Data Sources

Zepl Data Sources enable you to securely connect to the database of your choice with your personal credentials. It allows users a secure way to save JDBC connection configurations and to use those configurations in the notebook. Each user is able to add their own credentials to a datasource, making it easy to maintain a library of secure data connections that everyone on the team can use.

Establishing a Data Source Connection

  1. Click the Data Source icon in the upper right side to open the data source panel and click the Add New button.

  2. Select a Data Source type. Zepl currently integrates with Snowflake, S3, MySQL, PostgreSQL, Cassandra, and SAP HANA - we are constantly adding more, so let us know if something you were hoping to use is not yet available!

  3. Provide a name and a description for your datasource. The name should be unique within your organization since the name will be used as a data source identifier when you reference it in notebooks.

  4. Provide connection string information for your datasource so that Zepl can establish a JDBC connection to your Data Source. This connection string information is shared with everyone in your organization. The fields that are required vary for each Data Source integration.

  5. Add your personal user credentials to the Data Source. Every user hoping to run a notebook which uses that Data Source must add their own set of user credentials to the Data Source in order to be able to use it - credentials are private for each user and not shared across the organization. The required user credential fields will vary for each integration but are typically username and password.

  6. Click “Test Connection” to validate that you can properly connect to the data source. Then, click “Add” to save your Data Source.

  7. You have successfully created a Data Source! The datasource will attach to the notebook it was created in. To use the Data Source in any other notebook, simply add the Data Source to the notebook by clicking the “+” arrow next to its name.

Adding Credentials to An Existing Data Source

Data Sources connections are shared with all members of an organization. However, each user must go through a one-step configuration to securely add their own credentials (or a shared set of credentials) to the data source. After adding a Data Source to the Notebook, click Test all connections to see if your connection is fully configured. Any data source that has not been properly configured will cause an error and you can add your credentials to it by clicking edit.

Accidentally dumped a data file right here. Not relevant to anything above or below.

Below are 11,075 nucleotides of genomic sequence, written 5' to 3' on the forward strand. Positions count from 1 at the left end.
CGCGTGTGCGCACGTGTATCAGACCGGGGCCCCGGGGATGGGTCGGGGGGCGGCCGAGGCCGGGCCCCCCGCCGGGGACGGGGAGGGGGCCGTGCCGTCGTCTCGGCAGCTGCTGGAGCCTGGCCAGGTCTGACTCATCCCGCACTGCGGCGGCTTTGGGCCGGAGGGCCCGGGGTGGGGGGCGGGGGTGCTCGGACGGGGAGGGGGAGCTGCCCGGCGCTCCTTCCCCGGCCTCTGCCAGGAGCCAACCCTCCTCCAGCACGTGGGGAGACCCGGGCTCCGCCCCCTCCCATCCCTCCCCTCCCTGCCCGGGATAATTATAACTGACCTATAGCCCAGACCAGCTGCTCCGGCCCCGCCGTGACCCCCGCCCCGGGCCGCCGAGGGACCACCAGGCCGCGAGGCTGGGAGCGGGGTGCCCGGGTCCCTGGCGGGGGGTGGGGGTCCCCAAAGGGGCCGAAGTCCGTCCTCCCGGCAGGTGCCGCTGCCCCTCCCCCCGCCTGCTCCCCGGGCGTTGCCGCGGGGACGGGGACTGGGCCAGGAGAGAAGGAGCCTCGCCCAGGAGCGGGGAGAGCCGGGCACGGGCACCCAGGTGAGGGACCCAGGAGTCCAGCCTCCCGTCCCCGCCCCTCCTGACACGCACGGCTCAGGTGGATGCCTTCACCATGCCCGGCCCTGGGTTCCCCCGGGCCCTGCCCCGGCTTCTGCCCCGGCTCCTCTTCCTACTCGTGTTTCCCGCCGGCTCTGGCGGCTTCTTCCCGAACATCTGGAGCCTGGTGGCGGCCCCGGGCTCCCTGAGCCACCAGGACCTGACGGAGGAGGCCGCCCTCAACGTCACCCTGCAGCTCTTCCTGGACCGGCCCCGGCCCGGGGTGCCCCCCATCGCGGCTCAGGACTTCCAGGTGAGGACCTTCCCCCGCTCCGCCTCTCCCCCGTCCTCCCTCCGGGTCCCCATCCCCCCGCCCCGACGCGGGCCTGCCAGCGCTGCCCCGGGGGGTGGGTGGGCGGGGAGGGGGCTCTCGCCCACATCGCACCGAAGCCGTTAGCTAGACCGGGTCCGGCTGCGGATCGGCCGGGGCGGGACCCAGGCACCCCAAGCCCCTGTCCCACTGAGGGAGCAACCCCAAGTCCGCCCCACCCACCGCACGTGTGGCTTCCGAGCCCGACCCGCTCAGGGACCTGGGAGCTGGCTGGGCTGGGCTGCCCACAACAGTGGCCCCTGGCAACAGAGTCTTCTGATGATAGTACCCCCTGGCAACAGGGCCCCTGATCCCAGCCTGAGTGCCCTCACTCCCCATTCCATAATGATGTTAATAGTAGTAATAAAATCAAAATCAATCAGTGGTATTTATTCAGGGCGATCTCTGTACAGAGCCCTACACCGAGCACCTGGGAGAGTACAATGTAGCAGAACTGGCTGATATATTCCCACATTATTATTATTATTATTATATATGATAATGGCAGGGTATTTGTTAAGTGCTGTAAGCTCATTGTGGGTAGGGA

Managing Data Sources

You can manage an Organization's data sources on the Data Sources page in the resources section of the website. Everyone in the organization has access to this page and can add, update or delete data sources. To use data sources created by other members simply enter your own data source account credentials. The My credentials column in the list indicates whether you have set your credentials or not and neighboring columns indicate how many members have set their own credentials and how many notebooks the data source is attached to.

Exploring Data from a Data Source

Once you create the Data Source you can explore and interact with it in the notebook via Python, Spark, SQL, or R. The first step is adding the Data Source to a notebook. The Data Source name is then used in a code snippet to establish the connection. Below we use the Zepl_DS Data Source as an example.

Python Example

%python
import pandas as pd
# establish connection to Snowflake
conn = z.getDatasource('Zepl_DS')

# execute query
res = conn.execute('SELECT * FROM ITEM LIMIT 1000')

# convert datasource into pandas dataframe
df = pd.DataFrame(res)
df.columns = [col[0] for col in conn.description]

# print dataframe as table
z.show(df)

Spark Example

%spark
// establish connection to Snowflake and read query result as spark dataframe
val df = z.getDatasource("Zepl_DS")
  .asInstanceOf[org.apache.spark.sql.DataFrameReader]
  .option("query", "SELECT * FROM ITEM LIMIT 100")
  .load()

// print dataframe as table
z.show(df)

R example

%r
# conn is an DBIConnection object returned by dbConnect() from DPLYR library
conn <- z.getDatasource("Zepl_DS")

# use dbGetQuery() from DPLYR library to run query
apps <- dbGetQuery(conn, "select * from trip_master limit 200")

# z.show() works for the results returned from dbGetQuery()
z.show(apps)

SQL Example

%datasource.Zepl_DS
SELECT * FROM ITEM LIMIT 1000